The Importance of Oracy in our Schools

This blog considers the importance of oracy within the education system. Drawing on the recommendations of the recently published report Speak for Change it suggests ways in which the profile of oracy can be raised within our schools.

Speaking and listening often appear as the poor relation within the English Curriculum with far greater emphasis on reading and writing, grammar, punctuation and spelling. The spoken language objectives that run through the English curriculum and link across all curriculum areas are rarely given the same status as that of other curriculum areas.

The Speak For Change Report By The Oracy All-Party Parliamentary Group

In April 2021, The Oracy All-Party Parliamentary Group published their report Speak for Change. The report highlights the importance of oral language within the classroom and makes many recommendations for the future. What then are the implications of this report for educators?

What Is The Importance Of Oracy?

The Speak for Change reports defines oracy as ‘our ability to communicate effectively using spoken language. It is the ability to speak eloquently, articulate ideas and thoughts, influence through talking, listen to others and have the confidence to express your views.’ In other words, it is an essential life skill which we need to support all pupils to develop. The report states that oracy matters because it:

  • Improves educational outcomes
  • Underpins literacy and vocabulary acquisition
  • Supports well-being and confidence
  • Enables young people to have access to employment and thrive in life beyond school
  • Develops citizenship and agency

The report says that oracy is particularly important for pupils from low income and disadvantaged backgrounds. Many of these pupils enter school with much lower language levels than pupils from middle-class backgrounds. It is not, therefore, something which we can afford to ignore.

Literacy and Vocabulary Acquisition

One of the areas in which oracy matters is in the development of literacy skills. Listening skills can be developed through reading aloud to pupils. This also introduces them to literary language, explains how stories work, exposes them to a range of genres, and enables them to hear a rich and varied vocabulary.

An element of the School Inspection Framework, linked to early reading and phonics, is that ‘stories, poems, rhymes and non-fiction are chosen to develop pupils’ vocabulary, language comprehension and love of reading’ (Ofsted Inspection Handbook). Reading aloud to pupils should be high on every classroom teacher’s agenda.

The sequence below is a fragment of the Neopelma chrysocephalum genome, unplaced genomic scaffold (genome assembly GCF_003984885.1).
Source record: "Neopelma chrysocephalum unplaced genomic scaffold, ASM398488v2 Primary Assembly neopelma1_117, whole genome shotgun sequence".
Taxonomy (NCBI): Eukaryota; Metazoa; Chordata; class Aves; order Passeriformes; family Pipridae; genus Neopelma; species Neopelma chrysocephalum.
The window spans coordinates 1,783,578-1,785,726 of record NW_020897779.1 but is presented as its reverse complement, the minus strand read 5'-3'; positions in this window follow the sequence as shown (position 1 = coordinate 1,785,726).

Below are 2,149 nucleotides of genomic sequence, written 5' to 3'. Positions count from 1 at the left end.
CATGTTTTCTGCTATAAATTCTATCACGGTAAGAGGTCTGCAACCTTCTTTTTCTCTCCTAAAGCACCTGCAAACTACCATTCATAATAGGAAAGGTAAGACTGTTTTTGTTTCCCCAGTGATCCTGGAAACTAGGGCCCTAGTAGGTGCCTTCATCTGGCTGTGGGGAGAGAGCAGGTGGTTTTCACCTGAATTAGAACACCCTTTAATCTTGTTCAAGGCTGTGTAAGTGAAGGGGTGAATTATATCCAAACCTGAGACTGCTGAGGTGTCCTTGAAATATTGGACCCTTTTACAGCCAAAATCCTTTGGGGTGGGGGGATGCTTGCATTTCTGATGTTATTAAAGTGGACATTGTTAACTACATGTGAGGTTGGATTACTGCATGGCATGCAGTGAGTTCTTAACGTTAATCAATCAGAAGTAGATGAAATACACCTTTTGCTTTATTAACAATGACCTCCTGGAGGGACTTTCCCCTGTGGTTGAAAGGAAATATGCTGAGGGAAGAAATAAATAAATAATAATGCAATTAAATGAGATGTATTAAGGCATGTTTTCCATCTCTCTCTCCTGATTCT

The Importance of Oracy for Writing

Oracy is also important for writing. The National Curriculum writing objectives specify that pupils should compose and rehearse sentences orally before committing them to paper. If pupils cannot construct sentences that use grammatical elements they have been working on, for example, conjunctions, fronted adverbials, dialogue, how will they be able to use these in their writing?

In addition, exploring a subject in depth through drama, the retelling of stories, vocabulary games and other speaking and listening activities often leads to writing with greater depth and focuses than would have been achieved without this preparatory work.

A Focus on Oracy Supports the Acquisition of Vocabulary

Many research studies point to the fact that children from disadvantaged families enter school with much lower language levels than pupils from more affluent households exposed to higher levels of language. A limited vocabulary has been shown to impact educational attainment. In contrast, a wide vocabulary impacts positively on reading comprehension and the ability to make inferences. It enables pupils to make sense of what they are reading.

Access To A Wide Vocabulary Impacts Writing

In writing, access to a wide vocabulary means that the writer can choose the word or phrase which most adequately expresses what they want to say. For example, describing a coat as faded, shabby or worn rather than just old, thus painting a more accurate and evocative picture. They will draw on their knowledge of language to include literary features such as similes and metaphors. Therefore, it is important to ensure that all pupils have access to a broad and rich vocabulary within our educational settings.

The Next Steps for Oracy in Education

The Speak for Change reports calls for the status of oracy in education to be raised, suggesting a need for a shared expectation that oracy will be taught in all year groups and a clear learning progression to be provided.

It requests that resources be made available to teachers to increase their confidence and capability in this area. It also asks for evidence on the impact of oracy skills on closing attainment gaps for disadvantaged pupils to form part of the guidance for schools on spending their pupil premium and catch-up funding. The report also suggests that Ofsted inspectors should be trained on inspecting a school’s oracy provision. 78% of pupils interviewed for the report said that oracy should be prioritised ‘a lot’, but only 32% said it was a priority in their school. In the words of one pupil….

“Oracy should be taught more in schools…At the end of the day, communication skills help you get on in life. Exam results are important, but you need good communication in everyday life because you’re always communicating with others.”

We as educators must ensure that all our pupils are given the best possible opportunities to develop their oracy skills. Let’s start by putting oracy high on our agenda.

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